How do you tell if something is really alive?

Are any of your pets really alive?

Todays learning: (WALT)

  • That animals, including humans, are living.

  • Explore and compare the differences between things that are living, dead, and things that have never been alive

  • To make observations of animals and use these to group them as alive or dead explaining criteria chosen.

Design Technology
  • Understand where food comes from

  • Key human features, including: city, town, village, factory, farm, house, office, port, harbour and shop

Citizenship & PSHE
  • 2e to realise that people and other living things have needs, and that they have responsibilities to meet them.

Lesson Activities / Tasks

VIDEO Are all your pets really alive?

  • Dialog for video:
    • Think about the pets you have at home or in school
    • One thing all living animals do is... poo!
    • How are your pets different from....
    • these pets?

Ask pupils

  • How can you tell if something is alive or dead?
  • Are Nintendo pets really alive?
  • Why not?
  • Video shows animals and examples of pets pupils may have it also shows images of virtual pets pupils may have or know of such as Tamagotchi and NintenDogs.
  • This helps open a discussion on the difference between living & non-living.
  • The following sessions then help pupils consider what all living things have certain things in common that are essential for keeping them alive and healthy. What have they seen so far that animals all have in common - poo!! The use of electronic games which simulate looking after pets is introduced as a way of looking at what living things need or do to show they are living.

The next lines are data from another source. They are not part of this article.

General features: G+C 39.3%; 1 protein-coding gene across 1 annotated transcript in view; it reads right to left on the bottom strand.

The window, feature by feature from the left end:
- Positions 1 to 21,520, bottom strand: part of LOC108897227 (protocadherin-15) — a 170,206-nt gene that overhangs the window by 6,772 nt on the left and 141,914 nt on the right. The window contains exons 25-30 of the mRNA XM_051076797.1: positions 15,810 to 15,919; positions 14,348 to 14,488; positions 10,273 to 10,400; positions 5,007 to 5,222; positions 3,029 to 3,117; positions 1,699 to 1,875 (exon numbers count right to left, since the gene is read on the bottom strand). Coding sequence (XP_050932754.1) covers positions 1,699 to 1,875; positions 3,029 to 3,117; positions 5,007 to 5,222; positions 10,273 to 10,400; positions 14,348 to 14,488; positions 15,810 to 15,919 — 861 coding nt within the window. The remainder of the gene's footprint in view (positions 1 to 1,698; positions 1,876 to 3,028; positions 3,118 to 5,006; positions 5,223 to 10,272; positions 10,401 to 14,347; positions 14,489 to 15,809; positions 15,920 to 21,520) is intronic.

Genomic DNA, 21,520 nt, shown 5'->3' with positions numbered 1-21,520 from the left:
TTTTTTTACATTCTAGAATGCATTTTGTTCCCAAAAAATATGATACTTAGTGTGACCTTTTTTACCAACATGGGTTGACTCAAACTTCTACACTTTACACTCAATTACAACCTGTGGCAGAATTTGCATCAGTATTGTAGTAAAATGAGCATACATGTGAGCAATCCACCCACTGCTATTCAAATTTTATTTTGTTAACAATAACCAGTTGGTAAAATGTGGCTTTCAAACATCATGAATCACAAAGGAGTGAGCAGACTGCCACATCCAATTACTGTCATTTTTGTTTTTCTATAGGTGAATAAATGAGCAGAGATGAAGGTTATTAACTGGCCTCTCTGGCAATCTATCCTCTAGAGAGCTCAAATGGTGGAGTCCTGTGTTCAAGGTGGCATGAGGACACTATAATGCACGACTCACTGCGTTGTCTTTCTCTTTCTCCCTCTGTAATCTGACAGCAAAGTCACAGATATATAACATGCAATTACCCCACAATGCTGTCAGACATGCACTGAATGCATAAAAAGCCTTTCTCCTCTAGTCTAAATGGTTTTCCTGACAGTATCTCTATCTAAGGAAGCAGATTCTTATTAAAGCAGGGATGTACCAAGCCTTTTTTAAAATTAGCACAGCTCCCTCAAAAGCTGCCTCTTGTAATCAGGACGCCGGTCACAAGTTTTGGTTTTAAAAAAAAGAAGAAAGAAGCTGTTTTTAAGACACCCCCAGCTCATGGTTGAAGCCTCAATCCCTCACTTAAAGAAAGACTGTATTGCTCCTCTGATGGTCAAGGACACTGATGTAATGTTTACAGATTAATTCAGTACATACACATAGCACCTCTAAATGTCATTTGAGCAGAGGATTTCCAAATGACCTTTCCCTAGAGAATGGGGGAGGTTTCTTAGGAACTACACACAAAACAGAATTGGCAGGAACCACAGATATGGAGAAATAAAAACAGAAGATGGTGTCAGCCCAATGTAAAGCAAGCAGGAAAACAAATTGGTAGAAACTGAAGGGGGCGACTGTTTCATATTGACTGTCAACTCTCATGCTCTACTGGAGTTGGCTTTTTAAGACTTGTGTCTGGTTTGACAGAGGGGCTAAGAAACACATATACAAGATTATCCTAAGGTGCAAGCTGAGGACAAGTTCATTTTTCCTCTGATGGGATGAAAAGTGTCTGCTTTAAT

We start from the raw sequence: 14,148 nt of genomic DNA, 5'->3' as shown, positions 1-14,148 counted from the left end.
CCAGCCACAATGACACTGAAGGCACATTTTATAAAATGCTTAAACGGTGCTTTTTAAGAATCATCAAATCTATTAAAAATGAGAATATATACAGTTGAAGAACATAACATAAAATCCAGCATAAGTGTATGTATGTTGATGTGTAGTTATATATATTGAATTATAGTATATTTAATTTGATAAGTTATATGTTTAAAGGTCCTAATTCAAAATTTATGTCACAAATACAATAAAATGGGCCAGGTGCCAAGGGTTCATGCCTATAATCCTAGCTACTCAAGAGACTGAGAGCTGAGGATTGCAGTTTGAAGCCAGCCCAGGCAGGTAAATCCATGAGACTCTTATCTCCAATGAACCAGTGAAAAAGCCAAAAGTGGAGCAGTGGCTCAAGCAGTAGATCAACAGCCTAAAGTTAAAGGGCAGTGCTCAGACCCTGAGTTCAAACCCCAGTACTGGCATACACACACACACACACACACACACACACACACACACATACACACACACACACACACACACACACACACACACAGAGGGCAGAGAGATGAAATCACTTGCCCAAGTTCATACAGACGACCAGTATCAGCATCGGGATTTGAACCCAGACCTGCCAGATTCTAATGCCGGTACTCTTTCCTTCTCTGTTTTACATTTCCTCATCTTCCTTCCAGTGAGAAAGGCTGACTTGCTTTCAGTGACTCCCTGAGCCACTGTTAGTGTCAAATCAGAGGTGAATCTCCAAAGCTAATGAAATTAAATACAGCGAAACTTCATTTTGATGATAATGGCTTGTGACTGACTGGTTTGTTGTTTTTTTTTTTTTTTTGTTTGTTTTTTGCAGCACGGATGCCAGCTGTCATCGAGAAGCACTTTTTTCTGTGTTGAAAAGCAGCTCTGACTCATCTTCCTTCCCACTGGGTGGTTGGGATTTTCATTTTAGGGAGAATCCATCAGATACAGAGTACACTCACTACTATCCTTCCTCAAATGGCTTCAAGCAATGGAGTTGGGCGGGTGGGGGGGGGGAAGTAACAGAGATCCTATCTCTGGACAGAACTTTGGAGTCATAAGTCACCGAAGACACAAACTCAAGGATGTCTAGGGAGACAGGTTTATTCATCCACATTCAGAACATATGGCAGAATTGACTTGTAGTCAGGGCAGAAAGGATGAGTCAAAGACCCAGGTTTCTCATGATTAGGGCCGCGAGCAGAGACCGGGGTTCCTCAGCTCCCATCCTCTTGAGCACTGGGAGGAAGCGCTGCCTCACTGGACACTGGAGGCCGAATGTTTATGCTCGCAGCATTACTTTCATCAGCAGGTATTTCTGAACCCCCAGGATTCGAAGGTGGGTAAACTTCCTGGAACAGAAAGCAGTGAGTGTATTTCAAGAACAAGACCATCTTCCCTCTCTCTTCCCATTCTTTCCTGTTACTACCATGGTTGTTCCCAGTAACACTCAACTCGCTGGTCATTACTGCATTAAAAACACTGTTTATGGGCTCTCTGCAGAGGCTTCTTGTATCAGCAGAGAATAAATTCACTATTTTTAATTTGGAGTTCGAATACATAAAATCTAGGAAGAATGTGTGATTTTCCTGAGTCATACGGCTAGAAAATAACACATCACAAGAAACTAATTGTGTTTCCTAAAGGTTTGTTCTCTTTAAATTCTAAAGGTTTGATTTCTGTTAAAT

• Pupils  should raise and answer questions that help them to become familiar with the life processes that are common to all living things
  • Include activities which you usually use here for living and non living idea - e.g. from QCA Science Unit 1a Ourselves. Ask children to sort the collection into groups and explain the criteria they used.
  • Complete first section of pupil work book


  • Do quiz for first section answers…


Outcomes: (WILF)

  • Explain reasons for groupings e.g. woodlice and snails move and, if necessary with prompting, group into alive and not-alive.
  • Identify the living things as those which feed, move and use their senses.

Teaching notes:

This video is similar to Entry point video - the two could be combined and this lesson and entry point exercise combined into one

Last modified: Monday, 18 November 2013, 12:35 PM